Sunday, May 1, 2016

Overseas NGO Law FAQs

I’ve had a chance to look over the text of the law in Chinese, and below are my main takeaways in the form of FAQs[i]. The first few FAQs have to do with basic questions related to the how INGOs can operate in China under the law. The last two FAQs have to do with issues that I’d like to raise as deserving our attention. One is getting INGOs to think about where there are opportunities to participate in the implementation of the law. The second is how this law might affect Chinese grassroots NGOs which have long depended on INGOs for a significant amount of support.

I will be updating this list of FAQs regularly as a public service, so if you have any comments, insights, experiences, suggestions and other feedback, please comment to this post, or send me an email, and I’ll try my best to incorporate them into the next update.

Who are the Overseas NGOs covered in this law?

Article 2 of the law notes that the term Overseas NGOs refers to “not-for-profit, nongovernmental social organizations lawfully established outside of mainland China such as foundations, social associations, and think-tanks”.  By using the terms not-for-profit (commonly used in the U.S.), NGOs, and social organizations (the official Chinese term for not-for-profit, nongovernmental organizations), the drafting authorities’ intention was to have this law cover a wide range of organizations that include industry and trade associations, chambers of commerce, development and human rights NGOs, cultural organizations, sporting and recreational associations, and so on.

If your organization qualifies as a "Overseas NGO", then any collaboration, funding, and other activities you run in China either with a Chinese institutional partner or individual could potentially come under this law.

Who are the supervisory authorities under this law?

The Ministry of Public Security (MPS) and provincial-level Public Security Bureaus (PSBs) will be the registration authority for overseas NGOs (hereafter INGOs for short).

INGOs that want to set up a representative office will also need to get the formal approval of a professional supervisory unit (PSU) in order to register with the Public Security. The PSU is generally a designated government agency under the State Council. The PSU will play an important role in supervising the INGO’s operations and activities in China.

How can INGOs operate in China under this law?

INGOs will have two legal channels for working in China:

1)    They can set up a representative office; OR

2)  if they do not want to set up an office in China, they can “file a record” (bei’an, 备案) to carry out “temporary activities” (临时活动). (Article 9)

Article 9 of the Law states: “INGOs that do neither of these are not allowed to carry out activities either openly or covertly, or to authorize, fund or covertly authorize any Chinese work unit (danwei, 单位) or individual to carry out activities.”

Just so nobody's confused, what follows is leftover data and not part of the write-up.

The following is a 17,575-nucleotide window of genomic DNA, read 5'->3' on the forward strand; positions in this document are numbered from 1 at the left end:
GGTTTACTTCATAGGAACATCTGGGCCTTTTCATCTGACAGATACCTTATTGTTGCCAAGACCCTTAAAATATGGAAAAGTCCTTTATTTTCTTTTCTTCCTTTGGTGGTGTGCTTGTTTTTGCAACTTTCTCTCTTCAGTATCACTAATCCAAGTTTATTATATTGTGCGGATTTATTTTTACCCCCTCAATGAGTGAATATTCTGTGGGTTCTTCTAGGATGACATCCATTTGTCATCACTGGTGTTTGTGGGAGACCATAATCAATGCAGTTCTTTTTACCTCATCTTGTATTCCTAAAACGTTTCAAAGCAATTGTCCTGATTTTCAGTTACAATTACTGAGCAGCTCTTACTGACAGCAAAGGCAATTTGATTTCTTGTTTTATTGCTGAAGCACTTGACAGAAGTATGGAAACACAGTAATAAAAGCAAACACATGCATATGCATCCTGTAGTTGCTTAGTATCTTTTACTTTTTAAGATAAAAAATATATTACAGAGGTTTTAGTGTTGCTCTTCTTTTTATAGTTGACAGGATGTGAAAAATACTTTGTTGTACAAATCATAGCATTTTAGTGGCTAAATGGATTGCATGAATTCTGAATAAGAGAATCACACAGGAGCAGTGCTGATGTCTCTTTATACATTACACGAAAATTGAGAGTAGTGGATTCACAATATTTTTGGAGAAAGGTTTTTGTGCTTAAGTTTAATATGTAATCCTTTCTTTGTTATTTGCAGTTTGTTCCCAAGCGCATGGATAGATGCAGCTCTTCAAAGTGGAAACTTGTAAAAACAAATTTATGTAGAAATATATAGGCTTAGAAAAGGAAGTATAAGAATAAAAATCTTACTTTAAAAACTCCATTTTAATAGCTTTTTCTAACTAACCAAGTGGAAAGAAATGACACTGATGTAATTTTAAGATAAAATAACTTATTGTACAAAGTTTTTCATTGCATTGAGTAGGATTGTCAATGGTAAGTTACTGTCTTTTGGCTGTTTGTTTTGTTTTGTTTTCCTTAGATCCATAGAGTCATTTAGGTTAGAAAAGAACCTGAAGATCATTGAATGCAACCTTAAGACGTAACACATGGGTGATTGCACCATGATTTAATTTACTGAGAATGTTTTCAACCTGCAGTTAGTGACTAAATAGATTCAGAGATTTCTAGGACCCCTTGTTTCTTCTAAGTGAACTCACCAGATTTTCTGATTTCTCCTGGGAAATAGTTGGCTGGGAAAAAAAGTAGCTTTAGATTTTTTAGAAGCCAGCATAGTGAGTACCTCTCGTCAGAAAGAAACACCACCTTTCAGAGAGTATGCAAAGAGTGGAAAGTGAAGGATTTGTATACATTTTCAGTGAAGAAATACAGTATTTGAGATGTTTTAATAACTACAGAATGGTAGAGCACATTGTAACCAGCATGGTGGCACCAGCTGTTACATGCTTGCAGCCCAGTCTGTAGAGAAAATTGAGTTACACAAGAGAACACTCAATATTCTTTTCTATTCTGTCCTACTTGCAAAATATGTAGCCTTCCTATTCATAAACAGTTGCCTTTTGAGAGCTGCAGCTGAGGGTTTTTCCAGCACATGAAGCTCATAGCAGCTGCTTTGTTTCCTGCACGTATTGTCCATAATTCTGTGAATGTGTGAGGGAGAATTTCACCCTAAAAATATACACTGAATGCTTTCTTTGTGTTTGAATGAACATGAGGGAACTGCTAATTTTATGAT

This is a pretty comprehensive statement which essentially says any Chinese work unit or individual puts themselves at risk if they cooperate with an INGO that has not gone through one of the above two legal channels.

How does setting up an INGO representative office work?

The representative office will be under the “dual management” (shuangchong guanli, 双重管理) of a professional supervisory unit and the Public Security. The system of “dual management” requires that the INGO first needs to get the formal approval of a professional supervisory unit who is willing to be the INGO’s official sponsor and supervisor, before they register with Public Security (Article 11).

The MPS and provincial PSBs will publish a directory of eligible professional supervisory units.

Article 10 specifies the eligibility requirements for INGOs that wish to set up a representative office.

Article 12 specifies the materials INGOs need to submit in order to register.

There is no language in this law about what happens if the INGO cannot find an appropriate professional supervising unit, nor does it specify a time limit within which the registration authorities must provide a response to the INGO’s application for registration.

INGOs cannot set up branch representative offices in China unless otherwise allowed by State Council regulations (apparently the State Council has approved branches for certain types of INGOs) (Article 18).

By December 31 of every year, the representative office must send a activity plan (project implementation, use of funds, etc) for the following year to their PSU which needs to approve it and then “file on record” with the registration authorities within 10 days of approval (Article 19). Under special conditions, changes in the activity plan should be reported to the PS in a timely manner.

Article 31 also states that the INGO rep office needs to go through an annual inspection (niandu jiancha 年度检查).

The rep office must report information about the staff they hire to the registration authorities (Article 27).

How does “filing a record” work for INGOs wanting to carry out “temporary activities?

The “filing a record” procedure[ii] is the other legal channel for INGOs wanting to operate in China. It is intended for INGOs that do not want to set up a representative office but still want to carry out “temporary activities” even if those activities are not intended to be “temporary” in nature.  

The “filing a record” procedure looks like a potentially significant improvement from the second draft, which required INGOs to obtain a “temporary activities permit” from Public Security. Here we need to understand how the “filing a record” procedure has worked in practice in other areas where it has been used as an alternative to registration (see footnote 1). Obtaining a “temporary activities permit” would have meant getting the approval of a PSU and then getting approval of Public Security for such as permit.  “Filing a record” in theory looks easier. It means the INGO now does not need a PSU (e.g. it does not come under "dual management" like INGO representative offices), and does not need to apply for a permit from the Public Security authorities. It only needs to show an agreement with a “Chinese partner” and file certain materials with Public Security authorities, but does not need to wait for their approval.